Wrestling With Shermans

Sherman II at El Alamein, by Steven Zaloga
 To date, I've been concentrating my WWII Western Desert modelling on the early period, up to 1941 and Operation Crusader. Now I'm extending that out a bit towards the era of Operation Lightfoot and the battles of El Alamein.

To that end, I thought I might want some Shermans, and the one I like the best is the M4A1, known to the Brits as the Sherman II. I like it because its cast hull is so rounded and cuddly.



Zachary Kavulich has already designed a model of the M4A1, so that's where I started.

I reattached the tracks to the hull (Zac has them as separate objects) and filled in the voids under the sand shields. There were some very thin walls on the sand shields that I knew from experience would cause me issues in printing.

I initially printed it sitting horizontally on its tracks, and sliced it sunk down into the bed by about 0.3mm to get a smooth face along the bottom run of the tracks for best adhesion on the print bed.

The results were OK, but the characteristic fluting on the bogies was lost — I'm using a 0.4mm nozzle, too large to render vertical details that small. I could probably suggest the detail with paint, but I thought I could probably get it to print if I went about it another way.





The next version's hull was split up fore and aft (see below) and printed standing vertically.

This gave me very good results on the upper hull, but resulted in multiple issue in the running gear. Unsupported wheels partially failed, and the grooves of the track detail created very weak strips that also failed.




So, more modifications.

I flattened out the underneath of the tracks to remove the weak indentations, and took the opportunity to add some track guides and studs to provide a bit more track detail to look at.

That fixed the issues with the tracks themselves, but there are still problems with wheel failures which I will need to address, All in all though, it's come together fairly successfully.

Chopping It Up

I use 3d Builder, which comes bundled with Windows 10, for this task.

The Split utility is found under the Edit menu, and is pretty intuitive to use. You can move and rotate the split plane manually, or enter precise values in the dialogue at the bottom of the screen.

Just remember to enable Keep Both or else when you confirm the split, it will delete one half or the other.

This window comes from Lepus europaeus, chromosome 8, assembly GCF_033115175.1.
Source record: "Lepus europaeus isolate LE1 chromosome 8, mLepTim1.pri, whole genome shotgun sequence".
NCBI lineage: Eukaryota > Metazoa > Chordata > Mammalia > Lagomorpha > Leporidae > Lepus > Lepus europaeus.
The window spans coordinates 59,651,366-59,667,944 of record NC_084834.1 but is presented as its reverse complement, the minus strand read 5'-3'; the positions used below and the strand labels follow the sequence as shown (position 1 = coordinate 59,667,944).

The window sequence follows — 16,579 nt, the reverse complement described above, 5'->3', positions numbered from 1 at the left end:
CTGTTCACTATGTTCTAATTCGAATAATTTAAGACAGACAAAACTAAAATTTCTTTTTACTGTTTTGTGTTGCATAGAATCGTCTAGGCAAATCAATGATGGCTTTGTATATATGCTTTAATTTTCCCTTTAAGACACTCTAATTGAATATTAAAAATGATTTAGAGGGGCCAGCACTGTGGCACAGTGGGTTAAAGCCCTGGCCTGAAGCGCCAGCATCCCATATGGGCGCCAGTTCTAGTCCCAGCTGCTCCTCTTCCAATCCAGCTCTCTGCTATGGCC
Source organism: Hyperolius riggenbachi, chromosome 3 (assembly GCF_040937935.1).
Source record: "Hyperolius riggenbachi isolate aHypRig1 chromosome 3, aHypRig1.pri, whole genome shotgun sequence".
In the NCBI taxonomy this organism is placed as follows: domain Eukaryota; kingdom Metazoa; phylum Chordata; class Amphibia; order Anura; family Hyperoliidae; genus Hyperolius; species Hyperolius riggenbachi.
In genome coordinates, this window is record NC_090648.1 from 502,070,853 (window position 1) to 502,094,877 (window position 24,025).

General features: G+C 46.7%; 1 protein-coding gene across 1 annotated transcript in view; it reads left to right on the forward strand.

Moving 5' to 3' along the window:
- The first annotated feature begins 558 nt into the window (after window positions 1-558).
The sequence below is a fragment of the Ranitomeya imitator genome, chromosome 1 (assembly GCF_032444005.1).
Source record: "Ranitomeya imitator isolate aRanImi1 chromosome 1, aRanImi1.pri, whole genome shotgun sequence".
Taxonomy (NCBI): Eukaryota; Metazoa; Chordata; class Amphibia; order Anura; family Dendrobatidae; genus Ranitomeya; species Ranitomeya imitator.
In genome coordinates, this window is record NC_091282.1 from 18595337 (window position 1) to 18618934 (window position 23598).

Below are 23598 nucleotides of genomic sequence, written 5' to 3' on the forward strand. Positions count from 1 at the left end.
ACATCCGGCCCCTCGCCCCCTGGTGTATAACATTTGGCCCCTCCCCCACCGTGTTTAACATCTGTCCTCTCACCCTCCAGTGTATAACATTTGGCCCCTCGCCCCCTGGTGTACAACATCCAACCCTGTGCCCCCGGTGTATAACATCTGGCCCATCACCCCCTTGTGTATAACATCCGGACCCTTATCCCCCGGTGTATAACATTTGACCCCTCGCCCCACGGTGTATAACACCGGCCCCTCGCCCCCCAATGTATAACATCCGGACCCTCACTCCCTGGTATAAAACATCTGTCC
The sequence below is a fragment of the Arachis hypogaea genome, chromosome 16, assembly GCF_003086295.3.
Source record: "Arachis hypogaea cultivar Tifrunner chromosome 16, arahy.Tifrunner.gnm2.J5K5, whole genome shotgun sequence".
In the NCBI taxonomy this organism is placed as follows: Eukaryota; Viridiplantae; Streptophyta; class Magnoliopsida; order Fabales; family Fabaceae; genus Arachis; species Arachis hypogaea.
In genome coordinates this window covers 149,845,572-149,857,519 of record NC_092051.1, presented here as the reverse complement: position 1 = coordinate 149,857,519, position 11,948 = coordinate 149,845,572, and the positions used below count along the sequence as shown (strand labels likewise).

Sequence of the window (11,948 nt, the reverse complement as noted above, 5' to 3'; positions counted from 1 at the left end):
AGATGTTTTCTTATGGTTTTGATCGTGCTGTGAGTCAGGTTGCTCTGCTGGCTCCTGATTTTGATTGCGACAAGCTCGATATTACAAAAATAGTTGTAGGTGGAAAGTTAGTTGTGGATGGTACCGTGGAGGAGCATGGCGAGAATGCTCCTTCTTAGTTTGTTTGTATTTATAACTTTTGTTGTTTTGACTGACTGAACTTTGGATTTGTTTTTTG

While the two halves are still in place, but separated, I added a couple of location holes, 2mm in diameter by 6mm deep.

I can use short lengths of 1.75mm filament in these holes to ensure accurate placement of the two halves when I come to glue them together.

Then I rotate each half so that it's standing up on the split plane, and go to Object > Settle to make sure they're both sitting flat on the print bed, and at the same level.

Then, last of all Save As... to a new filename. 3d Builder defaults to its own file format, .3dm, which is much better than .stl. Cura will open .3dm files, but they usually have to then be manually placed on the print bed, so purely out of laziness I usually save to .stl format in spite of the shortcomings of the file type.






This is how the new STL looks once it's in Cura for slicing.
And this is how it looks fresh off the printer.

Almost all that stringing is from support to support, rather than attached to the model itself, so there's very little cleanup necessary once the supports have been removed.

Incidentally, this is how I deal with the turrets of all my tanks and things for wargaming.

I glue a 6mm x 1mm rare earth magnet in the bottom of the turret plug, and a nail head in the floor of the turret hole in the hull. This allows the turret to rotate freely, while still being held securely. The magnet is strong enough that the whole model can be lifted by the turret, if need be.

I model sockets to accommodate the magnet and nail head in all my models. The socket in the hull has a central hole that goes right through, allowing the end of the nail head to just peep out for gluing.

I ensure that they're located accurately with respect to each other by first gluing the magnet in place, then sticking the nail head to that, and lowering the whole lot together into place in the turret socket. Then I push epoxy glue down into the hole through the hull from below, so that it grabs the shaft of the nail head without getting all over the turret plug itself.

And more...

Redesigned turret with hatch open

...and including a commander
I went a bit further and remixed Zac Kuvalich's turret to open the commander's hatch, and I added a bit of seam detail to the turret box as well.

I've printed a few of these, and it works just fine. I'll probably use some PSC tank commanders in them, or whatever I can find in my bits box.

I also designed a separate commander figure (right) but my FDM printer is unlikely to render any of that detail very well. It'll be nice to have around if I ever get a resin printer though.

3 comments:

  1. I am toying with getting a 3D printer for terrain making so articles like this are really helpful- thank you.

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  3. What scale is the Sherman? Nice print, I have been using Fat Dragon Ender profile in Cura. Just switch over to Prusa slicer. I find Prusa splicer easier to use.

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